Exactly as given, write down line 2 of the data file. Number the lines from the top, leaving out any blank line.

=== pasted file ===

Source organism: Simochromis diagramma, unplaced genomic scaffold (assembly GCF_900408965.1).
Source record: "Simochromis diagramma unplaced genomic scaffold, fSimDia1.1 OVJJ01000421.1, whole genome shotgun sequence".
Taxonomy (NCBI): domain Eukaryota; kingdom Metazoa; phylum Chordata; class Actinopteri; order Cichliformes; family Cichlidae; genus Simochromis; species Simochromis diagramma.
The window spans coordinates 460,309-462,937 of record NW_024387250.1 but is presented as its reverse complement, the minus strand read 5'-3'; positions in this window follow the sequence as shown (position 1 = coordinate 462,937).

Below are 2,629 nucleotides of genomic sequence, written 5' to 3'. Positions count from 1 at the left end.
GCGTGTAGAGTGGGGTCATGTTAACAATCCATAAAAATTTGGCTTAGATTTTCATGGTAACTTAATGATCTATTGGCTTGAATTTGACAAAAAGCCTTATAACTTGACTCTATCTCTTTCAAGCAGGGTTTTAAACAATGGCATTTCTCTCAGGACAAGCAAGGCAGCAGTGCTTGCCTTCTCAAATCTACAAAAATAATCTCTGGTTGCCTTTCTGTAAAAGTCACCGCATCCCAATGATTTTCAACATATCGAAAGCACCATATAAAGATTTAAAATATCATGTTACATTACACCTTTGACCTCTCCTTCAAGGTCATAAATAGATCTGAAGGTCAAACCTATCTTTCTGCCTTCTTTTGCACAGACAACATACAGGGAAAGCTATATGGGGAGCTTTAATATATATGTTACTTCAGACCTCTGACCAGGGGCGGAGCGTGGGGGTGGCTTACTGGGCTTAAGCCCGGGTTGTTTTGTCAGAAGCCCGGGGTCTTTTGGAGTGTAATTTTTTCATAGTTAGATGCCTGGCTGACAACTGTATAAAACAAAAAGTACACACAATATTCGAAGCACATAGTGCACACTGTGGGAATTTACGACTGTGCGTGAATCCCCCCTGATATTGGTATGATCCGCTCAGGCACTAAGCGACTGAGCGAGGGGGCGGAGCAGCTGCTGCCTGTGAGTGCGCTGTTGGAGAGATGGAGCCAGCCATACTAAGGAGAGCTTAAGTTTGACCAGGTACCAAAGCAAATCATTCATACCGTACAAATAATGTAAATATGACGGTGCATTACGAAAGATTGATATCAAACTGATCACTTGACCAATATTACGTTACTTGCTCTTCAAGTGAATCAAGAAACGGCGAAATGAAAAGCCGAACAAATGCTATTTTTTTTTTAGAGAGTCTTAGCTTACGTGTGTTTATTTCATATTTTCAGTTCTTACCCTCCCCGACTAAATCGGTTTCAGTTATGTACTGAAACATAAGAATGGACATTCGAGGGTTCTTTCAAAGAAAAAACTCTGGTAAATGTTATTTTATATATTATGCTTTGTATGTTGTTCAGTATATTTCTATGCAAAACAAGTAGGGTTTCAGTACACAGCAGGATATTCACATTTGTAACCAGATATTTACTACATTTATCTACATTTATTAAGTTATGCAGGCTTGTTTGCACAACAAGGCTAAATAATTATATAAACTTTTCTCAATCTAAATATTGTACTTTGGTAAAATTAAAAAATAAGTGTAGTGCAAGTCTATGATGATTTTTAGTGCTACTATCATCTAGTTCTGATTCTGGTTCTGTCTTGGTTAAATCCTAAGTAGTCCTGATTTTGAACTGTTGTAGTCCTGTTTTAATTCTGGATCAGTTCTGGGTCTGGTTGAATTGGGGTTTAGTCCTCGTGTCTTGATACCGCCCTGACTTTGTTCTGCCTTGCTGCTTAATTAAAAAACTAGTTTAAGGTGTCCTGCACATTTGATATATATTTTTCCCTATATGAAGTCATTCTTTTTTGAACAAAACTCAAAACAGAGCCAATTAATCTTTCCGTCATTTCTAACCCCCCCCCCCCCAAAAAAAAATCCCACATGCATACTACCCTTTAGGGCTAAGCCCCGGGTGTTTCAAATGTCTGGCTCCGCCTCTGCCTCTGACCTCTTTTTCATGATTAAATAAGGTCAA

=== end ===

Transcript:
Source record: "Simochromis diagramma unplaced genomic scaffold, fSimDia1.1 OVJJ01000421.1, whole genome shotgun sequence".